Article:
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Nutrition for Pregnant or Nursing Cats & Kittens FAQs


Drs. Foster & Smith Educational Staff
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What should I feed my pregnant/nursing cat?
If you didn't start a vitamin-plus-mineral supplement before breeding, start it now. Do not over-supplement, as that may be harmful to the developing kittens. If you are adding multiple supplements to the diet, make a list of all the ingredients, gather nutritional labels, and take everything to your veterinarian to make sure it is balanced. Poor diets may cause problems with the developing fetuses and with the queen.

The queen should eat a premium adult food prior to pregnancy and for the first few weeks of pregnancy. Starting the fourth week of pregnancy, begin adding a premium kitten food to her diet. Each week, increase the amount of the kitten food, so when she is in her final week of pregnancy, she is on all kitten food. Increase the frequency of the daily meals to three or free-feed her by mid-pregnancy. She may need to eat small meals every 3-4 hours during the last week of the pregnancy, as the kittens continue to take up more room (remember that most fetal growth occurs in the last two weeks of gestation).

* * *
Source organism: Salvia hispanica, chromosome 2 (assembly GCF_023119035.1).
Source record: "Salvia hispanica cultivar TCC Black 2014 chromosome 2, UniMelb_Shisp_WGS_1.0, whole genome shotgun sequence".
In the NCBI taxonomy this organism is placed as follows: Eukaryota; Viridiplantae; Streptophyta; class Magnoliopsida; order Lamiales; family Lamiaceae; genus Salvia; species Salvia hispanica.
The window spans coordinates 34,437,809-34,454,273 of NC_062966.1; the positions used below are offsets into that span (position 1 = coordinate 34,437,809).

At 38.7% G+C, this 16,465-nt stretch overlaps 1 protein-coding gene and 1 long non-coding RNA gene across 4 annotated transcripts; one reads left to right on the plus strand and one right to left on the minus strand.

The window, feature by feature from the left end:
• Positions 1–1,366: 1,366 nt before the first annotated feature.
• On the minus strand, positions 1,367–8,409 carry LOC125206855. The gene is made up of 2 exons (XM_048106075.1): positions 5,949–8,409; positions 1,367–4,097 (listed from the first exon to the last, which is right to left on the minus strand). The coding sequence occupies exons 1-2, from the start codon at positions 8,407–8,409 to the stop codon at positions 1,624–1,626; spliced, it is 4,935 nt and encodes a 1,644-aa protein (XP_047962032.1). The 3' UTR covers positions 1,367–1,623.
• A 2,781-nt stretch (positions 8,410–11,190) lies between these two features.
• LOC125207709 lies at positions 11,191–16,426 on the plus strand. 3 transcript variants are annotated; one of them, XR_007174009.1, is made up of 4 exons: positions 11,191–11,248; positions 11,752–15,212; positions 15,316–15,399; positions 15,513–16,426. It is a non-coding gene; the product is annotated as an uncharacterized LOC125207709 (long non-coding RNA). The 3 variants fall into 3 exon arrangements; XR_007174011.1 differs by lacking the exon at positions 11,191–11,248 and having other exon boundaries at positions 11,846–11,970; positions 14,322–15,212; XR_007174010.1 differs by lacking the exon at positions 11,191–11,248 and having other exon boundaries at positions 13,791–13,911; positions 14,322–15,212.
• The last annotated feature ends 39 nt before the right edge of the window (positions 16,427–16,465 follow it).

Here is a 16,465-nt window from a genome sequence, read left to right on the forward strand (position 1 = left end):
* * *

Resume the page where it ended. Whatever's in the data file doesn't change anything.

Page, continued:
During the last week of pregnancy and the first 3-4 weeks of lactating, she may eat 1½-2 times the amount she ate before pregnancy. As long as she is gaining a healthy amount and not becoming obese, she should receive the food.


Kittens

At what age should I switch my kitten to adult food?
Most commercial kitten foods are developed to feed until 12 months of age. At that point, you can switch your kitten to adult cat food.

What types of food should I feed my kitten?
We at Drs. Foster & Smith recommend feeding your kitten dry foods. In addition to generally being better for your kitten, dry foods are typically economical, easy to feed, only 9-11% water, and are made of quality ingredients. We do not recommend feeding your kitten expensive, high-calorie, high-water-content canned food or semi-moist foods. Further, cats who grow up eating dry foods typically have fewer intestinal upsets, (diarrhea or constipation), fewer problems with unwanted weight gain, and better overall dental health.

What about kitten treats?
Treats should never account for more than 10% of your kitten's caloric intake. Your kitten's food is his sole source for the nutrition he needs, so be careful not "fill up" your kitten on treats. While many cats enjoy soft treats, hard chew treats are available in many varieties and help improve dental health by exercising the gums and scraping the teeth.

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